After verifying the absence of any concomitant femoral hernia in this case, a four-layer Shouldice hernia repair was performed using 0–0 polypropylene sutures. The first layer was constructed by suturing the transversalis fascia near the pubic tubercle together with the underside of the internal oblique–transversus abdominis combination, often known as conjoined tendon. The remnant of the posterior cremasteric muscle was then used to wrap around the cord and create a new internal ring. The second layer of the repair was then run back towards the pubic tubercle, including the shelving edge of the inguinal ligament as well as the internal oblique–transversalis combination laterally, and the rectus sheath medially. Once this was accomplished, another layer was sutured starting from the internal ring carried all the way down to the pubic tubercle, taking the external oblique and internal oblique, and then run back taking additional external oblique layer to the rectus medially and the internal oblique laterally. This was tied, the wound was irrigated, and then the external oblique was closed over the spermatic cord and the ilioinguinal nerve. Finally, we closed the incisional wound with 3-0 Vicryl suture for Scarpa's fascia, and with 4-0 Monocryl for skin.

Several basic options are available to patients for inguinal hernia repair. Traditional anterior mesh or no mesh repairs are possible approaches, while open, laparoscopic, and robotic posterior mesh repairs are also available to most patients. Patient body habitus, previous ipsilateral hernia surgery, patient preference, previous retroperitoneal hernia surgery, and history of thromboembolic events all play a role in determining which operation might be the most optimal for each person.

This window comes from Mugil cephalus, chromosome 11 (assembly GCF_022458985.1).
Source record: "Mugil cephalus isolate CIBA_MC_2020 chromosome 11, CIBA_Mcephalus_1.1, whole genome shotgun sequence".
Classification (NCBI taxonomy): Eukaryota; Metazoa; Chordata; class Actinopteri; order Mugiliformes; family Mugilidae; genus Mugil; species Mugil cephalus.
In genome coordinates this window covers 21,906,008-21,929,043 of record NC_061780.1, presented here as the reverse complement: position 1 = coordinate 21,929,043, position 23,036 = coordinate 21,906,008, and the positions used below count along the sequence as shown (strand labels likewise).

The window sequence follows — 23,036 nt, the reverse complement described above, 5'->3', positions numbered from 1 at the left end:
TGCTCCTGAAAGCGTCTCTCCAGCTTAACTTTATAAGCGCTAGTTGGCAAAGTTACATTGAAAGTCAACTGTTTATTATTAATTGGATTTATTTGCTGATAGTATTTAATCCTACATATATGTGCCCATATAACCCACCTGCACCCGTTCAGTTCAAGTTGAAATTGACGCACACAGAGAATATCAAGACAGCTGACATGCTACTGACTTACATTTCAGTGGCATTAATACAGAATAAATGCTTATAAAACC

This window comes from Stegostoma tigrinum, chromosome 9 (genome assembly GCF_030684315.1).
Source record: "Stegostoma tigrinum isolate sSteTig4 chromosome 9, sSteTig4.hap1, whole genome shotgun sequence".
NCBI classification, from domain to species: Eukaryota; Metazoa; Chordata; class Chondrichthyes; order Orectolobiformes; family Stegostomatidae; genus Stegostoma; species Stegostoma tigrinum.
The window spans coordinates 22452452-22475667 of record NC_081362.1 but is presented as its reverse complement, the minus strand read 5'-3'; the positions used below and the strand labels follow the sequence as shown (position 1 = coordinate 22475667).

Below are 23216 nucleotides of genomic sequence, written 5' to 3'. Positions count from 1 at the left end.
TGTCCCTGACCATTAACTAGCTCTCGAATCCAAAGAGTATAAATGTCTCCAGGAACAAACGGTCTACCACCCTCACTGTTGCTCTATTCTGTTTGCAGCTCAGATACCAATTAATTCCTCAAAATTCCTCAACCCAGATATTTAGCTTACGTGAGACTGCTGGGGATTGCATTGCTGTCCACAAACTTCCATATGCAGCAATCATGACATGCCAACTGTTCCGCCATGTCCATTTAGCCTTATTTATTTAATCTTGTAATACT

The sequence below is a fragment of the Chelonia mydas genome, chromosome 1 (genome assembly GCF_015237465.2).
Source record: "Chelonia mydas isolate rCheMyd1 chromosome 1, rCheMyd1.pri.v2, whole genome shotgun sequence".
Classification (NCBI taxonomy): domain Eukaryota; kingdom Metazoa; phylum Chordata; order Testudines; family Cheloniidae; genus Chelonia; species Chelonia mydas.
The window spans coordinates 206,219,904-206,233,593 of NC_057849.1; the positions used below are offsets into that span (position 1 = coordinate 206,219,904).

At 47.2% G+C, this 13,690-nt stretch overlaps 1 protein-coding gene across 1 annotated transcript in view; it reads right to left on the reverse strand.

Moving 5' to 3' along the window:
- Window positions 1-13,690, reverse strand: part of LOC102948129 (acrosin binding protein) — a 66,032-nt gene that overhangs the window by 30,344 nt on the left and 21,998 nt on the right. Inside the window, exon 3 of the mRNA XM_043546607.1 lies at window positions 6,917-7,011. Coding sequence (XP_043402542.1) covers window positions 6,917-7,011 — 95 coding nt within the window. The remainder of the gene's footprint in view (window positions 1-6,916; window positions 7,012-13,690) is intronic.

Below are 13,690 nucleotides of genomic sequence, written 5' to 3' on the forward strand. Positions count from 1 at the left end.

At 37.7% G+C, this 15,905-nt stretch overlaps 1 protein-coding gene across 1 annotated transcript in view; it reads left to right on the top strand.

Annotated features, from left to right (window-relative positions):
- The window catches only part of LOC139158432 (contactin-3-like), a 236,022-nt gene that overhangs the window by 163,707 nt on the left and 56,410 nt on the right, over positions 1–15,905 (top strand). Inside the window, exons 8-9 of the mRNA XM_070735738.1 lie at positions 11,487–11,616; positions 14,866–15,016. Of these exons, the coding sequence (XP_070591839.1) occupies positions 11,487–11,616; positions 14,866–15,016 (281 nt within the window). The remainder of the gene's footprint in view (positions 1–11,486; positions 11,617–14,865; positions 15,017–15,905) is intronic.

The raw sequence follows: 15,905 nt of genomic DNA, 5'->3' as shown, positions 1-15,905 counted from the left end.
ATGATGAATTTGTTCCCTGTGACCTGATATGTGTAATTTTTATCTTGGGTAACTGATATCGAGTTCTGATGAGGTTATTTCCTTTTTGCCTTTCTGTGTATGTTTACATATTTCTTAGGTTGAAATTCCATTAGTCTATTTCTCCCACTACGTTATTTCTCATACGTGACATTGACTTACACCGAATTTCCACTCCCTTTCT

Our choice of the Shouldice repair over other options was primarily motivated by the patient’s previous experience, lower incidence of acute and chronic pain, and the fact that the patient had an appropriate abdominal girth. Most overweight individuals with larger abdomens have a higher likelihood of hernia recurrence as there is increased pressure on the repair, and thus are not good candidates for this procedure.  Furthermore, while chronic pain has been reported in 5–20% of patients undergoing traditional surgical approaches10–12, those undergoing a Shouldice repair are likely to experience lower rates of chronic pain, and a 1–3% risk of hernia recurrence.13,14